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For 16 years, with Amgen support, the non-profit Medical Education Institute (MEI) which created Home Dialysis Central, ran the Life Options Rehabilitation Program to help people with kidney disease live long and live well. A key aspect of that program—but never the only focus—was helping people to maintain employment, because work can boost self-esteem, offer social contacts, and provide an income and perhaps benefits, and all of these help mitigate the emotional and financial and even physical impact of a chronic illness.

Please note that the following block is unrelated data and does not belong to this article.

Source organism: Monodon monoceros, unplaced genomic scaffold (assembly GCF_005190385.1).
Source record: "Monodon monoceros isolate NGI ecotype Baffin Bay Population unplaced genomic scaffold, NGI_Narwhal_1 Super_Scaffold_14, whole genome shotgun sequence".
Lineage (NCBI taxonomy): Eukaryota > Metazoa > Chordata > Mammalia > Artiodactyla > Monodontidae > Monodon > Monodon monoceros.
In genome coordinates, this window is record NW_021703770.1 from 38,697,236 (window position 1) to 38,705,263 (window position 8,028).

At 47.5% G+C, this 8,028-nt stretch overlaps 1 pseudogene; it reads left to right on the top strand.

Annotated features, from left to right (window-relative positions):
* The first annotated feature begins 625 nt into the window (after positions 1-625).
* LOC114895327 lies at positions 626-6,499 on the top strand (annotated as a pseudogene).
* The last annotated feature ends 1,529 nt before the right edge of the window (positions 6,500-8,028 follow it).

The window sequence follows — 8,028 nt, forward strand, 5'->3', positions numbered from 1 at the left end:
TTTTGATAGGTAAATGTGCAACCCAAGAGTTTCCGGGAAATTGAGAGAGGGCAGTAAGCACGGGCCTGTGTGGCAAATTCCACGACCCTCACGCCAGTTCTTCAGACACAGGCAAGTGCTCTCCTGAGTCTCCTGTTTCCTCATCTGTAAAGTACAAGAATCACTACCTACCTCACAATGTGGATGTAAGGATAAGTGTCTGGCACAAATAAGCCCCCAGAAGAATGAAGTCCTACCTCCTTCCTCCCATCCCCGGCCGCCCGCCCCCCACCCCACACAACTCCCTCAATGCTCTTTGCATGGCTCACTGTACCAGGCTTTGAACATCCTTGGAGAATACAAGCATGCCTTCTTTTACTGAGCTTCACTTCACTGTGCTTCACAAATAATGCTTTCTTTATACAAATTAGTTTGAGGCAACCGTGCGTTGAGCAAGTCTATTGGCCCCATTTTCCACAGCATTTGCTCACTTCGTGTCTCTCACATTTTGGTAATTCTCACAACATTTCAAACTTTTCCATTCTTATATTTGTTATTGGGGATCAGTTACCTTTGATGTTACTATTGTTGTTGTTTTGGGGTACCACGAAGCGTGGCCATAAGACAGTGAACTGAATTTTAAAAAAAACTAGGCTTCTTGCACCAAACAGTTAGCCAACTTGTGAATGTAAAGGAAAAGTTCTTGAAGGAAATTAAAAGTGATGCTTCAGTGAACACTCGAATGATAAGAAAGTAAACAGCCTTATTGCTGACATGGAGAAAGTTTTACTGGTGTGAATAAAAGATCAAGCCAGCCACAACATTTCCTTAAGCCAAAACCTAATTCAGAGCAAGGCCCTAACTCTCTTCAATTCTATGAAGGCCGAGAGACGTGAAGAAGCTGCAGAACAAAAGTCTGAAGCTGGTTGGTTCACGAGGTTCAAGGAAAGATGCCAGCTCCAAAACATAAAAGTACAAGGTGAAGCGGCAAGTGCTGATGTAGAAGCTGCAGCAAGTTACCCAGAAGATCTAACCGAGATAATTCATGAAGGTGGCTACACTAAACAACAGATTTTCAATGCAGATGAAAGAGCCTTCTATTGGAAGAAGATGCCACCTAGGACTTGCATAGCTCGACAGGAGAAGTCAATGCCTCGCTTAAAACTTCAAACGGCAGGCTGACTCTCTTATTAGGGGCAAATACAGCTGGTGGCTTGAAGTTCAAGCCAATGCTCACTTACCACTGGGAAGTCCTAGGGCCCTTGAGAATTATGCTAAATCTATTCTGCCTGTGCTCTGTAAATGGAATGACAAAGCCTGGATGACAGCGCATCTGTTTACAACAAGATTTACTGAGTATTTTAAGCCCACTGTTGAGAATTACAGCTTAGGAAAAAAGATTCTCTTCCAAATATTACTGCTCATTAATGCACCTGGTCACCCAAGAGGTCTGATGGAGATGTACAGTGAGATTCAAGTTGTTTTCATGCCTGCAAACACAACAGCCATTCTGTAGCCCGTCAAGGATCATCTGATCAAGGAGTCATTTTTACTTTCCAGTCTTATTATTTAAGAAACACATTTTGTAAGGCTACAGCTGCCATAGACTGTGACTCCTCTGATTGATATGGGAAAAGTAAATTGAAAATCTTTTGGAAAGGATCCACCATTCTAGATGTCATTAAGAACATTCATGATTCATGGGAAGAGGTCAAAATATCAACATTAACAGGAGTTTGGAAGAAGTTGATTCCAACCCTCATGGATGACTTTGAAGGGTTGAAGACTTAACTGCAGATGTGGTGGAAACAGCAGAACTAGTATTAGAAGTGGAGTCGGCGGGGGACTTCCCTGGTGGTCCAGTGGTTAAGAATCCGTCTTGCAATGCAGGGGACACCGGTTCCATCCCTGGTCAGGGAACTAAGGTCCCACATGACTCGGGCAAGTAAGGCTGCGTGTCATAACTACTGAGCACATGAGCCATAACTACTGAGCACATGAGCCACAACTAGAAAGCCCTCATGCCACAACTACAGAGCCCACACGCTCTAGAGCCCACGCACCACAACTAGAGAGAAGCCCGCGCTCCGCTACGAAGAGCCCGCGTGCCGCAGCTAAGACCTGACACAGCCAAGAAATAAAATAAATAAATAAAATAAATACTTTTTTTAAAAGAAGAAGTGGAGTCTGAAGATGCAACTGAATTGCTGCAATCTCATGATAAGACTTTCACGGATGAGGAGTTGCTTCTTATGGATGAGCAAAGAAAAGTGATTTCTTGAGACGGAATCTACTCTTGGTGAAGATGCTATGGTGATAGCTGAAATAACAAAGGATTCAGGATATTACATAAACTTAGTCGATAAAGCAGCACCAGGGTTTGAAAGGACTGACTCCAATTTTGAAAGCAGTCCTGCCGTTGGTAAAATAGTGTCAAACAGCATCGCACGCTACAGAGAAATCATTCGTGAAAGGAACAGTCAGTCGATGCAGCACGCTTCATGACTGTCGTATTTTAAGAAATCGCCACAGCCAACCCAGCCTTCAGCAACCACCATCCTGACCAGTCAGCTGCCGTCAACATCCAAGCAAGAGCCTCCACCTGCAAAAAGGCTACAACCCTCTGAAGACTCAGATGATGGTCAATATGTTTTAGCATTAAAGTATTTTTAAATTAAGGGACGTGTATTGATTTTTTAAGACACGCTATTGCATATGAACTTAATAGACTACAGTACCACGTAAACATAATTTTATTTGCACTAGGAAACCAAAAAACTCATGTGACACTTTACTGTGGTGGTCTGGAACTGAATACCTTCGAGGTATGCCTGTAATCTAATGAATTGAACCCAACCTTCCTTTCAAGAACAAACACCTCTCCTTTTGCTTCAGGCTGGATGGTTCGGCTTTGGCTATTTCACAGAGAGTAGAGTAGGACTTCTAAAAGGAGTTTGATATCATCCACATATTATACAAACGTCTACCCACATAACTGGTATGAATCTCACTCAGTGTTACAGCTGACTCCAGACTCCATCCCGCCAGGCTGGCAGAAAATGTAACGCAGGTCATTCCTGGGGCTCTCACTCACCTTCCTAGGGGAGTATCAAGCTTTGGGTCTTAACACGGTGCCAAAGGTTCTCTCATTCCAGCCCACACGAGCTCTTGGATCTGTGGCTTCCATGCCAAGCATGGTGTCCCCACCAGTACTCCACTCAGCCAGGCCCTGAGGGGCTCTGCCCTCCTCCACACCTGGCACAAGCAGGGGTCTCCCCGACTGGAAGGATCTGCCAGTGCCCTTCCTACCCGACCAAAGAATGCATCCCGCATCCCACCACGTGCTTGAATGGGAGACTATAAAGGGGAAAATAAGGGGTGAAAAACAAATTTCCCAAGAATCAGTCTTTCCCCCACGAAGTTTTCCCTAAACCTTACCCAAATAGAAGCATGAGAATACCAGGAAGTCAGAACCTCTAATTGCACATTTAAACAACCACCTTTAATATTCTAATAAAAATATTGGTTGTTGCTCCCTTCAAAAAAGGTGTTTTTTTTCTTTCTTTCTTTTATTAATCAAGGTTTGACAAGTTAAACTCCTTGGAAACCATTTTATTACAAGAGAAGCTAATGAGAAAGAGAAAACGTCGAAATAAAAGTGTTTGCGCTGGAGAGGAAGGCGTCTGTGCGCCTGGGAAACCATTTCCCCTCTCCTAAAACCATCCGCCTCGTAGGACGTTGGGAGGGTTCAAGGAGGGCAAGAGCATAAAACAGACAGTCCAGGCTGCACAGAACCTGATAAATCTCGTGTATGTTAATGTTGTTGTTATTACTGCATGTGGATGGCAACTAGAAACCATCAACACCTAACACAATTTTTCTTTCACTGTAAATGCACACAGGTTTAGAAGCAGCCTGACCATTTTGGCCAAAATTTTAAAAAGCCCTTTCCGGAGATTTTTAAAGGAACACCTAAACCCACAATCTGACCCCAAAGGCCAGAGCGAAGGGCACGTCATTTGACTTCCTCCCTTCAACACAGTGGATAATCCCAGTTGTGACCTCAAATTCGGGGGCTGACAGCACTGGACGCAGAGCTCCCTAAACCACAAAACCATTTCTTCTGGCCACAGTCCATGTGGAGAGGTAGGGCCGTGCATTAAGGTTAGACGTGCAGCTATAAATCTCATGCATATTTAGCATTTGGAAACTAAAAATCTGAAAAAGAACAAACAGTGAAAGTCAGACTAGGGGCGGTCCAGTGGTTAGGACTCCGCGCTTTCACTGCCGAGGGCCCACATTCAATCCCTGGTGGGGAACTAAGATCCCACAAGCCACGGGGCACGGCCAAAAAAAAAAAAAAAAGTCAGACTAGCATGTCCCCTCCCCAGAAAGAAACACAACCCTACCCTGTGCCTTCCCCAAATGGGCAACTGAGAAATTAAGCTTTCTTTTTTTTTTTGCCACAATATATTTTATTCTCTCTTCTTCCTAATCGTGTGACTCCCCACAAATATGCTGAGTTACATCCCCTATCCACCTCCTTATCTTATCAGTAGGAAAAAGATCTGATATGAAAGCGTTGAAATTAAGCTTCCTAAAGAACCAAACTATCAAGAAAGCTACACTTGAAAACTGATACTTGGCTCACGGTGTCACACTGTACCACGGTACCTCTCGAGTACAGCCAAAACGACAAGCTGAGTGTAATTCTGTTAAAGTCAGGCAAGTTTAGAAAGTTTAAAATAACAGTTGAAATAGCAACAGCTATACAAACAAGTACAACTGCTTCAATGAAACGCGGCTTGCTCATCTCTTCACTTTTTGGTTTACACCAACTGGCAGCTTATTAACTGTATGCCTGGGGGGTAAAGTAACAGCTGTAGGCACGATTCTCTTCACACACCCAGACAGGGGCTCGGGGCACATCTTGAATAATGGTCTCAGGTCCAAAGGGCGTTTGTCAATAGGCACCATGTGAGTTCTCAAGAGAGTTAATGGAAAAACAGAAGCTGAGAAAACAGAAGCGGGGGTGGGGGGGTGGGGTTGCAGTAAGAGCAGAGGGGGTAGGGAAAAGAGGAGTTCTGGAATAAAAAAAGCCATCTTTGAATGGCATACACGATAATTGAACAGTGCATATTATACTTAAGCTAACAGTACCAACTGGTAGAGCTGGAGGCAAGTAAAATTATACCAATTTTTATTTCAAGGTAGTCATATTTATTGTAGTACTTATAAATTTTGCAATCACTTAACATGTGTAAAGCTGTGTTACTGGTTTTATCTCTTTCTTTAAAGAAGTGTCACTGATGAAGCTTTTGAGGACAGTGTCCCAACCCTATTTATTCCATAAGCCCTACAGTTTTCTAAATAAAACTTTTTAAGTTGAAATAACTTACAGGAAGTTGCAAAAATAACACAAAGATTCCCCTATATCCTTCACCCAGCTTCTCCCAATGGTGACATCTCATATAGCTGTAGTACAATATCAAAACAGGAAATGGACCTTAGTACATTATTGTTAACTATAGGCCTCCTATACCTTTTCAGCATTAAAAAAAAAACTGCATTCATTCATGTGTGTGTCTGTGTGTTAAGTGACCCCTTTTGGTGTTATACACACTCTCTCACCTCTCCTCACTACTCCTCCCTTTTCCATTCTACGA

Recently, it has been suggested that the degree to which dialysis clinics help their clients keep their jobs should be a metric used to judge the quality of the care they deliver. You would think that with a 16-year track record of advocating for employment (along with encouragement, education, exercise, and evaluation, the original “5 E’s” of renal rehabilitation) MEI would strongly support this notion. But, we don’t support it unconditionally. Because, by the time people reach end-stage and start on dialysis, it is far too late to start worrying about their jobs. That concern needs to happenupstream during CKD and then continue into ESRD.